Since the idea was presented about nine years ago, the concept of a national framework for fish habitat restoration has been met with nearly unanimous support. The few that questioned the reality of such a large-scale effort generally were concerned about the complexities of pulling it off.
Based on the successful model of the Migratory Bird Joint Ventures and the North American Wetlands Conservation Act, which restored waterfowl populations across the country, the National Fish Habitat Action Plan seeks to do for fish what we’ve done for ducks. However, the challenges facing a similar fisheries initiative are formidable.
The primary limiting factor for ducks was in the breeding grounds. Protect nesting habitat and water bodies and the ducks would be on their way to recovery. For fish, it’s not that simple. The water in which they live flows across multiple jurisdictions and habitat has been negatively impacted for a number of reasons.
The NFHAP seeks to address problems with fish habitat on a local partnership basis. Driven by local stakeholders, the process can be successful. Everyone’s pretty much in agreement, and officially recognized partnerships are already organized and doing work. More are coming together every year, including the Reservoir Fisheries Habitat Partnership. Now all we need is funding to get the job done.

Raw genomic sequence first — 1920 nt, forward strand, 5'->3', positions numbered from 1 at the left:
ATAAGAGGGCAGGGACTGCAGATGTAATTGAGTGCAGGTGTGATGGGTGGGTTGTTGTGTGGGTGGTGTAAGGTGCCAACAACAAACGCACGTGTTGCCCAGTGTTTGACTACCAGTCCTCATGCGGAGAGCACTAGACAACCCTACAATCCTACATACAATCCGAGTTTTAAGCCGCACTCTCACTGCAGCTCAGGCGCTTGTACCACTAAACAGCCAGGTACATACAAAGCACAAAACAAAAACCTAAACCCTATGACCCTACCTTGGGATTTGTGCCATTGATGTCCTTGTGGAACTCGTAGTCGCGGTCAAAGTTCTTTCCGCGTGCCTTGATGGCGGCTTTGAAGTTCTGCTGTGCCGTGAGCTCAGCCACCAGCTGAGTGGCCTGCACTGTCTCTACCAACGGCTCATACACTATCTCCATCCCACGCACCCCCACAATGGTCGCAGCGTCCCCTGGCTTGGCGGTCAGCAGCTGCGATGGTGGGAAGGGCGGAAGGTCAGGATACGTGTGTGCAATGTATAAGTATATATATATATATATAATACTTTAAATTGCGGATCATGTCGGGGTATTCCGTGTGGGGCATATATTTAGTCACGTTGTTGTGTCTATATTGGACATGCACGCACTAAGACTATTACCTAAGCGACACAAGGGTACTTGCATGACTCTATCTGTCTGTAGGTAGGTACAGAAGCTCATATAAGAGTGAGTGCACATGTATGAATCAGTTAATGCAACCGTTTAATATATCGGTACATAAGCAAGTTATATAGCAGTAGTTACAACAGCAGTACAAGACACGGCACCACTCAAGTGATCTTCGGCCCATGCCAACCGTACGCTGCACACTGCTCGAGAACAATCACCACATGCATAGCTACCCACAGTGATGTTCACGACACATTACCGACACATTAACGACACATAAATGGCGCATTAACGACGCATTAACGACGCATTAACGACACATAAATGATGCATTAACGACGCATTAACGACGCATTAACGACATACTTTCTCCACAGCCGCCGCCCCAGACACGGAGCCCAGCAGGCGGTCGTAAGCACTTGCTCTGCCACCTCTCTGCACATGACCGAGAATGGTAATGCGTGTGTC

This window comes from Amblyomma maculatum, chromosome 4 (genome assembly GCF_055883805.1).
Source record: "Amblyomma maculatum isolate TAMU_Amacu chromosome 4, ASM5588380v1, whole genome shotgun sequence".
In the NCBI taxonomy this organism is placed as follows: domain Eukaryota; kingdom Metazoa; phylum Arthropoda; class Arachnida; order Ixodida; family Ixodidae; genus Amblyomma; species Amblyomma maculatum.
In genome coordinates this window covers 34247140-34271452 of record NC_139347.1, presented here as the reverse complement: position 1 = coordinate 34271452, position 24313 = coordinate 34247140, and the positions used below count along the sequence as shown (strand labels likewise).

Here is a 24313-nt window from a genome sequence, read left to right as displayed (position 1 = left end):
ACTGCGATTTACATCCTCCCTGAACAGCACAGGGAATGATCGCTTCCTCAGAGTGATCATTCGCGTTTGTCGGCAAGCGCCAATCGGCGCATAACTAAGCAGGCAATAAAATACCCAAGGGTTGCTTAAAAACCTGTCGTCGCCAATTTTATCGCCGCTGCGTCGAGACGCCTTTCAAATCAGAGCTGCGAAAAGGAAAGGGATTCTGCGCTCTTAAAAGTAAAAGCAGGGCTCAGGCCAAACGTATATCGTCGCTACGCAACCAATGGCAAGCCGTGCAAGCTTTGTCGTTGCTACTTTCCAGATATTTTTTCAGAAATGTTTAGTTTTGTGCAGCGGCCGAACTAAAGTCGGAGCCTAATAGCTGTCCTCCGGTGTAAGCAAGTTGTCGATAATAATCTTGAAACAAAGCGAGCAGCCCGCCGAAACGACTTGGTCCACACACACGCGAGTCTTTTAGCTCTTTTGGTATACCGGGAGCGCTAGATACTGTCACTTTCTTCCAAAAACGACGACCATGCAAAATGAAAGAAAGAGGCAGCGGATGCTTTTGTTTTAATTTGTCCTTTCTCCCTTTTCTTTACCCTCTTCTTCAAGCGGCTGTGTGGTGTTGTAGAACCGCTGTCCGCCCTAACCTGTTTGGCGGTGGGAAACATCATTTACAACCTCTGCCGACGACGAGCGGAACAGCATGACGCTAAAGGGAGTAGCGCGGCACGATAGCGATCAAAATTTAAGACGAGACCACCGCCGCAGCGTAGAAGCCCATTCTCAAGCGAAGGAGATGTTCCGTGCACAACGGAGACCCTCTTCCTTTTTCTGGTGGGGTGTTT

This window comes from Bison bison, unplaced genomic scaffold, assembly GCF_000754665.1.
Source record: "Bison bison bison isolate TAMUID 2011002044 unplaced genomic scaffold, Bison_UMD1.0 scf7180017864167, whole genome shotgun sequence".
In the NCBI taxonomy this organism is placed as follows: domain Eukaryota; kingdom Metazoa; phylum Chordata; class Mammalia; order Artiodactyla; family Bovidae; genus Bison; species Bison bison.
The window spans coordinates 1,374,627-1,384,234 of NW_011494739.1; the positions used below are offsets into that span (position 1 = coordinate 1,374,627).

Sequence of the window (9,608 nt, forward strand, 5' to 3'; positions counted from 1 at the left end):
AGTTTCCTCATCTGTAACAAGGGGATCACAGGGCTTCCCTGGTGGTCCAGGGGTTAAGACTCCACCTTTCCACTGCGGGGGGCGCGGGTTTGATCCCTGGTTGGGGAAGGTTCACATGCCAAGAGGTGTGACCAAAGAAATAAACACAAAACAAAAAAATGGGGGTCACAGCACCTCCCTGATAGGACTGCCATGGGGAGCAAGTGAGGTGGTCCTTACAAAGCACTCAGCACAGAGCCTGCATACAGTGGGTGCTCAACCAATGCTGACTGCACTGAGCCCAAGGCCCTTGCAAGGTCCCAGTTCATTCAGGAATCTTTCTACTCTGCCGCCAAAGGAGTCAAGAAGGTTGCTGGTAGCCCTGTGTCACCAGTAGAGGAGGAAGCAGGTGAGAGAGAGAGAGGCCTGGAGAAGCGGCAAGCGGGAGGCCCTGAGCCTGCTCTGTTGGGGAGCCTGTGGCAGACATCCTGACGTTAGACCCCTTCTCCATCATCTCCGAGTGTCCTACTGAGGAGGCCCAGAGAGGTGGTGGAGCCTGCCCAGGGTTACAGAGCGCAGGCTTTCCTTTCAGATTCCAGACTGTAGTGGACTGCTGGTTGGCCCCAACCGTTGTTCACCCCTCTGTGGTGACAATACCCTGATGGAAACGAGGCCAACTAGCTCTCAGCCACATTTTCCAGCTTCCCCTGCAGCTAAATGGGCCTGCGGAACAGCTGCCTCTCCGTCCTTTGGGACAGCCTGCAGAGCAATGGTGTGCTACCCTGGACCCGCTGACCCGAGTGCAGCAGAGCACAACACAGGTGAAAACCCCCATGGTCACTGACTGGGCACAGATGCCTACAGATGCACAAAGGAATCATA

Congressman Ron Kind (D-Wis.) has introduced H.R. 2565, the National Fish Habitat Conservation Act, a bill that seeks to establish the NFHAP legislatively and provide the necessary funding to be successful. At around $70 million per year, it seems like a bargain given the way they spend money in D.C. these days.
Even though both sides of the aisle are supportive, there have yet to be any co-sponsors to sign on. You would think that a noncontentious bill would be quick to garner support, given the controversial debates surrounding issues like a national healthcare system. However, the contentious issues are probably the reason why this bill hasn’t moved. Everyone’s too focused on partisan politics.
Let’s remind Congress that there are some other important bills out there that they don’t have to bicker over. Ask your representative in Congress to sign on as a co-sponsor to H.R. 2565, and let’s do something positive in D.C. this year. Let’s help our fisheries to be better tomorrow than they are today!
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